Ascari returned to Ferrari for round 3 of the championship at Spa-Francorchamps, with Maserati still absent as they developed their A6GCM. The Ferrari cars dominated the whole weekend, with Ascari taking pole, the race win and fastest lap while leading every lap bar one. He was followed home by teammate Nino Farina and Robert Manzon finished in third for Gordini. Jean Behra again impressed as he led the opening lap before falling behind the Ferrari juggernaut and eventually retiring after a incident with the third Ferrari of Piero Taruffi.
Race 4: France
Scuderia Ferrari dominated once again at Rouen, taking all three podium places. Ascari led all the way from pole position to assume the championship lead and achieve his fourth career victory, drawing him level to his teammate Nino Farina who finished second. Piero Taruffi finished third after falling behind the Gordinis of Robert Manzon and Jean Behra at the start. It was Manzon who was the highest Non-Ferrari finisher ahead of his teammate Maurice Trintignant who was driving an older model.
Race 5: Britain
Although Ascari again dominated, it wasn't plain sailing for his teammates as Ferrari eventually dominated as they had done throughout the year. It was the Italian's third consecutive victory that further strengthened his eventually successful championship challenge as his main competitor, Nino Farina failed to score despite taking pole position. The third Ferrari of Piero Taruffi dropped down to ninth at the start but eventually recovered to take second place while a pitstop for new spark plugs meant Farina finished in sixth position. It was a triumphant day for British cars and drivers, with Mike Hawthorn taking his first podium driving a Cooper-Bristol, while British cars and drivers occupied the other points paying positions.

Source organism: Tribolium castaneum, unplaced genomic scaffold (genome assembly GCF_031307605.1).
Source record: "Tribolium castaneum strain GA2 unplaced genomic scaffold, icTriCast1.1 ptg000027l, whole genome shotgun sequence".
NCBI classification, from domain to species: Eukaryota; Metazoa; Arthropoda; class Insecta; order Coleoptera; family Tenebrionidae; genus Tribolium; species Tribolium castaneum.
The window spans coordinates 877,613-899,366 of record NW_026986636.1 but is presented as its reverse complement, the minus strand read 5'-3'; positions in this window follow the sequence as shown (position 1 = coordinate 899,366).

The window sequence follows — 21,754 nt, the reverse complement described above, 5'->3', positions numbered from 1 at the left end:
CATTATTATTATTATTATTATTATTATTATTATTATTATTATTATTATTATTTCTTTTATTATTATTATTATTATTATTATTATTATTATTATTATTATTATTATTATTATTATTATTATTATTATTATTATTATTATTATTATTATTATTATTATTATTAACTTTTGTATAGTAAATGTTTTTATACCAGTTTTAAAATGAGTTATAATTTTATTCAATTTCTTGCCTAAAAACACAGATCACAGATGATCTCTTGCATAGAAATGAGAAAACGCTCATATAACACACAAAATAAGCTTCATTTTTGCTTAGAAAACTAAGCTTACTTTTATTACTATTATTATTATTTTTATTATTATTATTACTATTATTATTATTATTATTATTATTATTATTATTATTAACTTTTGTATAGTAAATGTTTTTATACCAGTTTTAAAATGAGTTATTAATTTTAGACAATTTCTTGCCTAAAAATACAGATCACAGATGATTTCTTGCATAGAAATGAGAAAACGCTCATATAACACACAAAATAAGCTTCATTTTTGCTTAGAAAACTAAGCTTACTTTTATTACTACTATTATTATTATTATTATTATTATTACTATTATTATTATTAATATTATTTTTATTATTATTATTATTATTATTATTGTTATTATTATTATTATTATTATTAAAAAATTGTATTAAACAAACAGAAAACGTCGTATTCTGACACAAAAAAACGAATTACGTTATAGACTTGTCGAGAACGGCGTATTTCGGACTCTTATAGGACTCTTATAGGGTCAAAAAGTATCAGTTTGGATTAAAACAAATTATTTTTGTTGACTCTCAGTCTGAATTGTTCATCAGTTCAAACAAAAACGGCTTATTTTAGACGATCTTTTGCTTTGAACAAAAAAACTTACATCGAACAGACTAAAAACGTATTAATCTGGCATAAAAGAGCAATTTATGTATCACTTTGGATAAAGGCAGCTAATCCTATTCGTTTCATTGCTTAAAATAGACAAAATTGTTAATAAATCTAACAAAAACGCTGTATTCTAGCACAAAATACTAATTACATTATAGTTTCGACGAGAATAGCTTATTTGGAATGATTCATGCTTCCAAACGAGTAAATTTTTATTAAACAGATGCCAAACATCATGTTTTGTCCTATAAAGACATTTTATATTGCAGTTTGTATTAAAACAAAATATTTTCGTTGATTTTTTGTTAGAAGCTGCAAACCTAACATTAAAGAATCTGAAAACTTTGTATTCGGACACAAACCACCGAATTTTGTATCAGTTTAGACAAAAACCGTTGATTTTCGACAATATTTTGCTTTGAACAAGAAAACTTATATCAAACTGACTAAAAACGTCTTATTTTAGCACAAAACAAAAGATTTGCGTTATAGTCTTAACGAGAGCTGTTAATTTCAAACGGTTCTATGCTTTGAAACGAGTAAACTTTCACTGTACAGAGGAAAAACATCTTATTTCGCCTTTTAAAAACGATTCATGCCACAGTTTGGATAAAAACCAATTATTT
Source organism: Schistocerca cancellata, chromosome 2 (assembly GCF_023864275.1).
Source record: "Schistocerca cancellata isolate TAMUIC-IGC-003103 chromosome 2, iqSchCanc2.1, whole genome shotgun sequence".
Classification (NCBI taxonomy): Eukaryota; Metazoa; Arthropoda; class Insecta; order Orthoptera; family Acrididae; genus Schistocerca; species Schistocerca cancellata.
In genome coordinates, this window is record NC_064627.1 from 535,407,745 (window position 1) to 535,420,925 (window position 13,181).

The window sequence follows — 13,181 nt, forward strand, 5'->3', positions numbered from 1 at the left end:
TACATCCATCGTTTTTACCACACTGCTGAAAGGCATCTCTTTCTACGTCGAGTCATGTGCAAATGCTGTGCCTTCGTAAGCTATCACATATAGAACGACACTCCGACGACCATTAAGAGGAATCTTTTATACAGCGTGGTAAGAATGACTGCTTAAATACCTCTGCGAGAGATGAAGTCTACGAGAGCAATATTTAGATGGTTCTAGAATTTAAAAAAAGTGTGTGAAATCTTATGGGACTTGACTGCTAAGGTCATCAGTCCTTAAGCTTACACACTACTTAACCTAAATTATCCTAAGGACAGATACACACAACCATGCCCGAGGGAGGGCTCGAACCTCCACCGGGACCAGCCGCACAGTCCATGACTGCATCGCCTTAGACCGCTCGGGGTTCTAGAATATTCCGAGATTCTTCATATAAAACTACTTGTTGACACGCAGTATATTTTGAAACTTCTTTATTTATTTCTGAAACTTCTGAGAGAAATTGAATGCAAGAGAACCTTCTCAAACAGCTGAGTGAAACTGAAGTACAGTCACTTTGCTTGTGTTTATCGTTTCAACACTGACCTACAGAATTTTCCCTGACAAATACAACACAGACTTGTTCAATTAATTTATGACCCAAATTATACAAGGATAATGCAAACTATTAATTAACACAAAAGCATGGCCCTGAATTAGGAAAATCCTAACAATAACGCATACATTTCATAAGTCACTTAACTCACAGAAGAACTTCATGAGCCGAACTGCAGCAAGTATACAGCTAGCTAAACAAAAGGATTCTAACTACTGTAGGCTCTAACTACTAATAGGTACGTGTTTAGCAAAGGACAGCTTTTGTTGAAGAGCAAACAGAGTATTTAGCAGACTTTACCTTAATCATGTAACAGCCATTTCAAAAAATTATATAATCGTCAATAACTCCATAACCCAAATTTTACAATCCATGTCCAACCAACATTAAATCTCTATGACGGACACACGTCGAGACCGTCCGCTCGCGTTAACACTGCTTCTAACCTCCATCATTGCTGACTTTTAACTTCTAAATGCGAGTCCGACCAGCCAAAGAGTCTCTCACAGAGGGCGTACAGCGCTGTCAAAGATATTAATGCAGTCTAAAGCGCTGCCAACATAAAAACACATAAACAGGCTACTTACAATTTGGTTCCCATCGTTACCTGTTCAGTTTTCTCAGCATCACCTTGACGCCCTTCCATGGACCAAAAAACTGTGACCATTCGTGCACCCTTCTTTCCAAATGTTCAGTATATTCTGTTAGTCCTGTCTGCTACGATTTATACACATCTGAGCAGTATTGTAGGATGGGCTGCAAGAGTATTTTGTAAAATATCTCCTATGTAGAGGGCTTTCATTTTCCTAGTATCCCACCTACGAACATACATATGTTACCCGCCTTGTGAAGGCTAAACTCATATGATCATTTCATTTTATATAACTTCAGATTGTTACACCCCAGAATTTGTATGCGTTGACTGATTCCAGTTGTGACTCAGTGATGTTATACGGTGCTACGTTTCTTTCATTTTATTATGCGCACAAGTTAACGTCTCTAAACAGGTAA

Race 6: Germany
The belated arrival of the Maserati factory team failed to stop the dominance of Ferrari, with Alberto Ascari clinching his first World Title and eclipsing the injured Juan Manuel Fangio's win record. It was his fourth consecutive victory of the season, again leading every race lap from pole position. He did briefly lose the race lead to Farina after pitting for oil, but this is not reflected in the lap charts as he caught and passed his teammate before they crossed the line at the end of the lap. Farina finished second and privateer Ferrari driver Rudi Fischer finished third ahead of the works car of Taruffi to ensure a Ferrari 1-2-3-4. Jean Behra scored the final points for Gordini just ahead of another Ferrari car, this time driven by Roger Laurent.
Race 7: Netherlands
Race 8: Italy
World Championship season review
The 1952 World Championship of Drivers was contested over an eight race series.
|Rnd||Race||Circuit||Date||Pole position||Fastest lap||Winning driver||Constructor||Tyre||Report|
|1||Swiss Grand Prix||Bremgarten||18 May||Giuseppe Farina||Piero Taruffi||Piero Taruffi||Ferrari||P||Report|
|2||Indianapolis 500||Indianapolis||30 May||Fred Agabashian||Bill Vukovich||Troy Ruttman||Kuzma-Offenhauser||Report|
|3||Belgian Grand Prix||Spa-Francorchamps||22 June||Alberto Ascari||Alberto Ascari||Alberto Ascari||Ferrari||P||Report|
|4||French Grand Prix||Rouen-Les-Essarts||6 July||Alberto Ascari||Alberto Ascari||Alberto Ascari||Ferrari||P||Report|